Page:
Billy Hamilton will get a chance to claim the Reds lead-off spot this Spring.
By HAL MCCOY FS Ohio
While most baseball players drink Powerade, Gatorade or plain ol' water, some people believe
Billy Hamilton drinks jet fuel.
How else can a human being run from home plate to first base in 3.2 seconds? It's the time a scout swears he clocked Hamilton from home to first in a game last season in Pensacola, Fla.
How else can a human being run from first base to second base in 2.8 seconds while stealing one of the 155 bases Hamilton stole last season at Class A Bakersfield and Class AA Pensacola?
The scout who registered that reading said he was going to have his radar gun checked until a scout seated next to him showed him his gun and it read 00:02.08.
For years and years the
Cincinnati Reds have searched for a prototypical leadoff hitter and it appears they have one in 22-year-old Billy Hamilton, their No. 2 draft pick out of Taylorsville, Miss. in 2009.
But how soon? Will it be 2013?
In four minor-league seasons, Hamilton has stolen 320 bases and has been caught 69 times, an 82 percent success ratio.
Even though the opposition knew he could and would do it, Hamilton often beat out a bunt, then stole second on the next pitch and stole third on the pitch after that.
And while splitting time last year between Class A and Class AA, he walked 86 times and had a .411 on base average.
Is it any wonder that Reds fans were screaming and demanding that Hamilton be called up in September to fill the one vast void the Reds had.
They need a leadoff hitter. Desperately. Manager Dusty Baker used seven different players at the leadoff spot last year, none successfully. Cincinnati leadoff hitters batted .208 with a .254 on base average — both worst in the majors.
Wouldn't Hamilton fill that void?
The same scout who nearly didn't believe his radar gun also said, "Hamilton is going to be a great player, but he isn't ready yet. He has a lot to learn about the nuances of the game."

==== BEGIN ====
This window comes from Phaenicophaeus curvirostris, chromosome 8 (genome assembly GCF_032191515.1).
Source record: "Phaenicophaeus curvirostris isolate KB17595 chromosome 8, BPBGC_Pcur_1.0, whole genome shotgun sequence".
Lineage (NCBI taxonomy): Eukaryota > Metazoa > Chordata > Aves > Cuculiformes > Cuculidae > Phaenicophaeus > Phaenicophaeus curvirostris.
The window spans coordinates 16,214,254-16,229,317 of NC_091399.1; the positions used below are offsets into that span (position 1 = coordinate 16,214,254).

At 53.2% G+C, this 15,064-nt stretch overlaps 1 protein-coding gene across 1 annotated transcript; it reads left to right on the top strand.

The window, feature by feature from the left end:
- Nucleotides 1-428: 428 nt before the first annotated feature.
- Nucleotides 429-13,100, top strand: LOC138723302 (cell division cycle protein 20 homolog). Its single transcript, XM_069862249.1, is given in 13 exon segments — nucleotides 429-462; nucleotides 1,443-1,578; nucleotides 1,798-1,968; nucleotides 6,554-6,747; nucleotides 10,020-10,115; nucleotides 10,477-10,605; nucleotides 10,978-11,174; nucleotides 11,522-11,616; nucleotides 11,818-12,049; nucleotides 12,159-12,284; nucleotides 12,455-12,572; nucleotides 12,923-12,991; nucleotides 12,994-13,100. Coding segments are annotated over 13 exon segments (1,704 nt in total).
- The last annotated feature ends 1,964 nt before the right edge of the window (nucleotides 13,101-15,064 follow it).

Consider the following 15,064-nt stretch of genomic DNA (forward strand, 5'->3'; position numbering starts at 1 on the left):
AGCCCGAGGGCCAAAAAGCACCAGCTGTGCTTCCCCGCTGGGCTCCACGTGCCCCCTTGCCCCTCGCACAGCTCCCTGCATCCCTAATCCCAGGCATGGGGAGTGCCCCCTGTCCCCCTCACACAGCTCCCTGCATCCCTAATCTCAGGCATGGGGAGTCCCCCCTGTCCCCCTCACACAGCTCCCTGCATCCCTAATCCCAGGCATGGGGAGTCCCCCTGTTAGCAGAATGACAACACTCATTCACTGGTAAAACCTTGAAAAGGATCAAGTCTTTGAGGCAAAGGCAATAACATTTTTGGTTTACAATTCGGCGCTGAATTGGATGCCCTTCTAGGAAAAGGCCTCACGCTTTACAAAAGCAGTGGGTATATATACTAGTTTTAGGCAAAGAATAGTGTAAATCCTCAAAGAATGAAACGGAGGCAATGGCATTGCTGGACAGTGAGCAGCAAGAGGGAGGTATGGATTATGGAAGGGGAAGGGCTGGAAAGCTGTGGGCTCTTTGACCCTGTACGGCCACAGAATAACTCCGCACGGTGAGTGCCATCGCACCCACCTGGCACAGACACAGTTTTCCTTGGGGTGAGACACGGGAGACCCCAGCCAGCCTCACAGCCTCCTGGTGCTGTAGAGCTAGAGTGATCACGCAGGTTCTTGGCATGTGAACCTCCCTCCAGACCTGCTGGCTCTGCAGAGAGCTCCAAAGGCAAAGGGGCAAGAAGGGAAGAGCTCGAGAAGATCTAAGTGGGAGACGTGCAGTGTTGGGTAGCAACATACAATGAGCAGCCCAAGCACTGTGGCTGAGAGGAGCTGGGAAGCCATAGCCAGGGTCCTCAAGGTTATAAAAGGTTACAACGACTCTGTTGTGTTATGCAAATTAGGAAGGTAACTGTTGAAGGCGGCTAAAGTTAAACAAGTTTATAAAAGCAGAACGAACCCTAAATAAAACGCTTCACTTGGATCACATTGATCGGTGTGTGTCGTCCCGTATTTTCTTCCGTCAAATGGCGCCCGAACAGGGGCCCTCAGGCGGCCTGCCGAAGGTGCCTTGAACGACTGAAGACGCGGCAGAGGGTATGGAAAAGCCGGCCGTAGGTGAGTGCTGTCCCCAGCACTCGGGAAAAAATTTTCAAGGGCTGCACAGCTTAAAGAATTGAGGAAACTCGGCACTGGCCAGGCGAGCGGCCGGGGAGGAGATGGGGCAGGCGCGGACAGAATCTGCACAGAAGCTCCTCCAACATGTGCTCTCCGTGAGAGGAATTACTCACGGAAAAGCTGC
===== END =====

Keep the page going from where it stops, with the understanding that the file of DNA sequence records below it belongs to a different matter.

But the clamor for Hamilton was so high-pitched in Cincinnati that general manager Walt Jocketty flew to Pensacola for a face-to-face with Hamilton to tell him why he wasn't going to make it to Cincinnati in 2012.
It was because Hamilton is changing positions. He signed as a shortstop but made 89 errors in his four minor-league seasons — 39 at low Class A Dayton in 2011 and 31 at high Class A Bakersfield and Class AA Pensacola this year.
That, though, didn't stop him from showing his speed on defense. There was a play in Dayton when the left fielder lost a very high and very deep fly ball in the sun and was flailing his arms in frustration and desperation. Seeing that, Hamilton sprinted to the outfield and caught the ball — at the start of the warning track in front of the wall with his back to the infield.
But the Reds are moving him from shortstop to center field. He played it after this season in the Arizona Instructional League and in the Arizona Fall League.
The Reds plan to take a long, hard look at Hamilton in spring training, even though he has played only 55 games at Class AA and even a jump to Triple-A might be a giant step.
There is something, though, that might fuel the Reds to take the chance. Both Rookies of the Year this year, Bryce Harper of the Washington Nationals and Mike Trout of the Los Angeles Angels, are younger than Hamilton.
Hamilton only hit .233 in the Arizona Fall League but was invited to play in the Rising Stars AFL All-Star game where he had a bunt hit, a stolen base and made a diving catch.
"We know he has a chance to be an exciting leadoff hitter and to steal a lot of bases for us," said Jocketty. "He creates havoc on the basepaths and all he needs is time and experience."
The fans say the time was yesterday, but Jocketty likes the Paul Masson approach: "No wine before its time." But Hamilton gets the opportunity this spring to show if it is, indeed, his time.